A review of The Belly Book by Fran Manushkin

If you’re looking for a reason to celebrate your belly, check out Fran Manushkin’s latest ode to a body part, The Belly Book. Every person, every animal – even aliens in outer space – has a belly, and no matter what it looks like or where you find it, bellies are beautiful, useful and fun. The Belly Book encourages children to be proud of their bellies. Regardless of size, shape or color, everybody’s got one, and they’re all pretty fantastic. Told through a series of clever more

Reviewed by Madeleine on
February 24, 2012 | 0 comments
A review of In Zanesville by Jo Ann Beard

This at-times excruciatingly keen novel starts out with the unnamed narrator and her best friend Felicia babysitting for a wild tribe of six children, a tarantula, a python, a rat snake, a bunch of white mice, and an elderly dog for seventy-five cents an hour in order to earn money for new school clothes. The oldest boy sets the house on fire and the fourteen-year-old babysitters can't decide whether they should call the fire department, their mothers or both. They decide that whatever they do more

Reviewed by Molly - Central on
February 23, 2012 | 1 comment
A review of Death Comes to Pemberley by P. D. James

When word came out last fall that acclaimed British crime novelist P. D. James was set to release a crime novel featuring Elizabeth and Fitzwilliam Darcy of Pride and Prejudice, I reacted with equal parts hope and trepidation. The prospect of resurrecting Jane Austen’s most beloved couple for sequels or other genre forays has attracted many authors, but few efforts have stood out as memorable. Would one of Britain’s premier writers, an author who cites Austen as one of the key more

Reviewed by Katie H. on
February 22, 2012 | 2 comments
A review of The Paris Wife by Paula McLain

Paris in the 1920's was a mecca for a certain type of artist. We were able to meet some of them in Woody Allen's recent film, Midnight in Paris where Gil, the main character travels back in time. In the past he meets among others, Salvador Dali, Gertrude Stein and Zelda and Scot Fitzgerald. He also has several encounters with Ernest Heminway. Unfortunately for readers of The Paris Wife, there is not even a glimpse of Hadley Hemingway in the film. The Paris Wife is more

Reviewed by Mary K. - Central on
February 21, 2012 | 0 comments
A review of She Tempts the Duke by Lorraine Heath

If you've read my reviews you know I like connected romances, particularly about brothers. Fortunately for me, Lorraine Heath has a new triology; The Lost Lords of Pembrook. First up is She Tempts the Duke, the love story of two childhood friends separated by time and circumstance who find each other more

Reviewed by Kathy K. - Central on
February 20, 2012 | 0 comments
A review of Legend by Marie Lu

What happens when the most perfect military prodigy sets her sights on capturing the most wanted criminal in The Republic (and they are both 15-year-olds and super hot)? I'll tell you what happens: a book you cannot put down. Legend by Marie Lu takes place in a future Los Angeles that is flooded, poverty stricken and divided into Sectors based on the results of military trials. The elite citizens of The Republic (those that did well on the trials) live in relative comfort while the more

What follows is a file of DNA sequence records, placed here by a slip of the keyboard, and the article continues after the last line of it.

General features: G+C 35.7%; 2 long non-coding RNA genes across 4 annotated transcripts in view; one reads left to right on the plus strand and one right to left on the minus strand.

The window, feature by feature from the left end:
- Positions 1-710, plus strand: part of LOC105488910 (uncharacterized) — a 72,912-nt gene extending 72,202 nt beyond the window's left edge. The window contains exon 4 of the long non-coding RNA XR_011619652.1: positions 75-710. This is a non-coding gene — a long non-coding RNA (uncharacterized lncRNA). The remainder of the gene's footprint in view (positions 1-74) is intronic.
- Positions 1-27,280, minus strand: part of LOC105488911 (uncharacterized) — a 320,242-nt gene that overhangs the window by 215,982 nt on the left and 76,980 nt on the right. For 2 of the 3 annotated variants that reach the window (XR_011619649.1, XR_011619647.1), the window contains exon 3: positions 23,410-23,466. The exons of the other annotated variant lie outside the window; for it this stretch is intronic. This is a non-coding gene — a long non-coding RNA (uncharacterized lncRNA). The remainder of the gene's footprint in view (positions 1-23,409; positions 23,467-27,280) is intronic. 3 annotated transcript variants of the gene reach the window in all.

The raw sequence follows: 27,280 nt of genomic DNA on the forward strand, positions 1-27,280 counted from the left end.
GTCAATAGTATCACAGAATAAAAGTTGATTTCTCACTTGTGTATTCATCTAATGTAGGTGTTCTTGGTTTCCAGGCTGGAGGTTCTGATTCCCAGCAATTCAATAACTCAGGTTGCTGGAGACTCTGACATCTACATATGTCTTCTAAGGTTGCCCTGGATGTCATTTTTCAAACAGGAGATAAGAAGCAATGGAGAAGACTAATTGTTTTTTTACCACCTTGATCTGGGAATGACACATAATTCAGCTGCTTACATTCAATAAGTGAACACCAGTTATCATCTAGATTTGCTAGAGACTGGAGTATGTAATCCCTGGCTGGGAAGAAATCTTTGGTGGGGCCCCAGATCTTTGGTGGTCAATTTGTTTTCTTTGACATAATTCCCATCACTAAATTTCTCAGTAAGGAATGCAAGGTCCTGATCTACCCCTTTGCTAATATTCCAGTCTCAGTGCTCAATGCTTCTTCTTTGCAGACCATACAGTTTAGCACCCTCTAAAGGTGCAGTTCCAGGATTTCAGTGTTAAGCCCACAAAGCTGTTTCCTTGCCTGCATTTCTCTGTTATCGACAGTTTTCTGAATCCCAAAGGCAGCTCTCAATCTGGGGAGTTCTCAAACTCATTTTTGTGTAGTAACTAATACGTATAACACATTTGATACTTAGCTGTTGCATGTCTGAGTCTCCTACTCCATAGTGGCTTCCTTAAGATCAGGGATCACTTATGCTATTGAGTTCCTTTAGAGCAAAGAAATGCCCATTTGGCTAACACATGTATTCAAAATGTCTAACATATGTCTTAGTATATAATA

Reviewed by Molly - Central on
February 17, 2012 | 2 comments
Book cover
Best Memoirs of 2011 Like reading about other people's experiences? Then here is a list for you.  These titles are from various"best of" lists, including the New York Times 100 Notable Books of the Year. Below are a few from a new library booklist-- Memoirs, Recommended more

Reviewed by Kathy K. - Central on
February 16, 2012 | 0 comments
A review of The Sisters Brothers by Patrick DeWitt

I could never remember the title correctly to order this one, Sister Brother, Brother’s Sister, what the heck? The Sisters Brothers by Patrick DeWitt was shortlisted for the Booker Prize this year and while I normally don’t read many of those “fancy” literary novels this one actually ended up being a prize winner in my book too. Eli and Charlie Sisters are notorious hit men in the Oregon Territory and more

Reviewed by Katharine - Central on
February 15, 2012 | 1 comment
A review of View from the Imperium by Jody Lynn Nye

Ensign Thomas Innes Loche Kinago is on his first space navy cruise and making a lot of mistakes as he goes. Not unusual for a brand new officer in the Imperium Navy, but Thomas's mistakes come from a far different place then the average ensign in the Emperor's navy. Thomas is a member of the royal family. Sure he's a cousin and pretty far removed from actually inheriting the throne, but he grew up in the rarefied confines of court and has no clue what life is like for the average naval officer more

Reviewed by Jane J on
February 14, 2012 | 0 comments
A review of Dead End in Norvelt by Jack Gantos

The summer of 1962 has just begun, but for Jack Gantos, it’s already over. Caught messing around with his dad’s souvenir Japanese rifle, Jack is grounded for the entire summer, or possibly his life, depending on the mood of his parents. In the slowly dying town of Norvelt, Pennsylvania, there doesn’t seem to be the prospect of much happening, so Jack doesn’t mind when his mother hires him out to help eccentric neighbor Miss Volker with a mysterious project. But rather than the tedious round the more

Reviewed by Jane J on
February 13, 2012 | 2 comments
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